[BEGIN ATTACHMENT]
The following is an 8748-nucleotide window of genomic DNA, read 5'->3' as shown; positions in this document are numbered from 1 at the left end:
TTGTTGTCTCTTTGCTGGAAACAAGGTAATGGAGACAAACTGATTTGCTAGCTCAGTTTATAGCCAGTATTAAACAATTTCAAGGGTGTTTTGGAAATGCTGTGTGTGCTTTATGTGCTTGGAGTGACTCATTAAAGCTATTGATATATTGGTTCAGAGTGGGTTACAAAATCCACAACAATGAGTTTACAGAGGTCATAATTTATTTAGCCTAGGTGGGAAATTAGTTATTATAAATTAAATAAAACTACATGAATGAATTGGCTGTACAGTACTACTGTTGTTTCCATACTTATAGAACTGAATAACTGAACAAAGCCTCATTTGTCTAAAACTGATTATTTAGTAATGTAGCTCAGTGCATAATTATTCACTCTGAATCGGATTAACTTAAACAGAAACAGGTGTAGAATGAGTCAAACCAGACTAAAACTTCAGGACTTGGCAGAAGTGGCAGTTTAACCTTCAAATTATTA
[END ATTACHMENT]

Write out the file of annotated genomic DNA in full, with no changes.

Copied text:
The following is an 8748-nucleotide window of genomic DNA, read 5'->3' as shown; positions in this document are numbered from 1 at the left end:
TTGTTGTCTCTTTGCTGGAAACAAGGTAATGGAGACAAACTGATTTGCTAGCTCAGTTTATAGCCAGTATTAAACAATTTCAAGGGTGTTTTGGAAATGCTGTGTGTGCTTTATGTGCTTGGAGTGACTCATTAAAGCTATTGATATATTGGTTCAGAGTGGGTTACAAAATCCACAACAATGAGTTTACAGAGGTCATAATTTATTTAGCCTAGGTGGGAAATTAGTTATTATAAATTAAATAAAACTACATGAATGAATTGGCTGTACAGTACTACTGTTGTTTCCATACTTATAGAACTGAATAACTGAACAAAGCCTCATTTGTCTAAAACTGATTATTTAGTAATGTAGCTCAGTGCATAATTATTCACTCTGAATCGGATTAACTTAAACAGAAACAGGTGTAGAATGAGTCAAACCAGACTAAAACTTCAGGACTTGGCAGAAGTGGCAGTTTAACCTTCAAATTATTA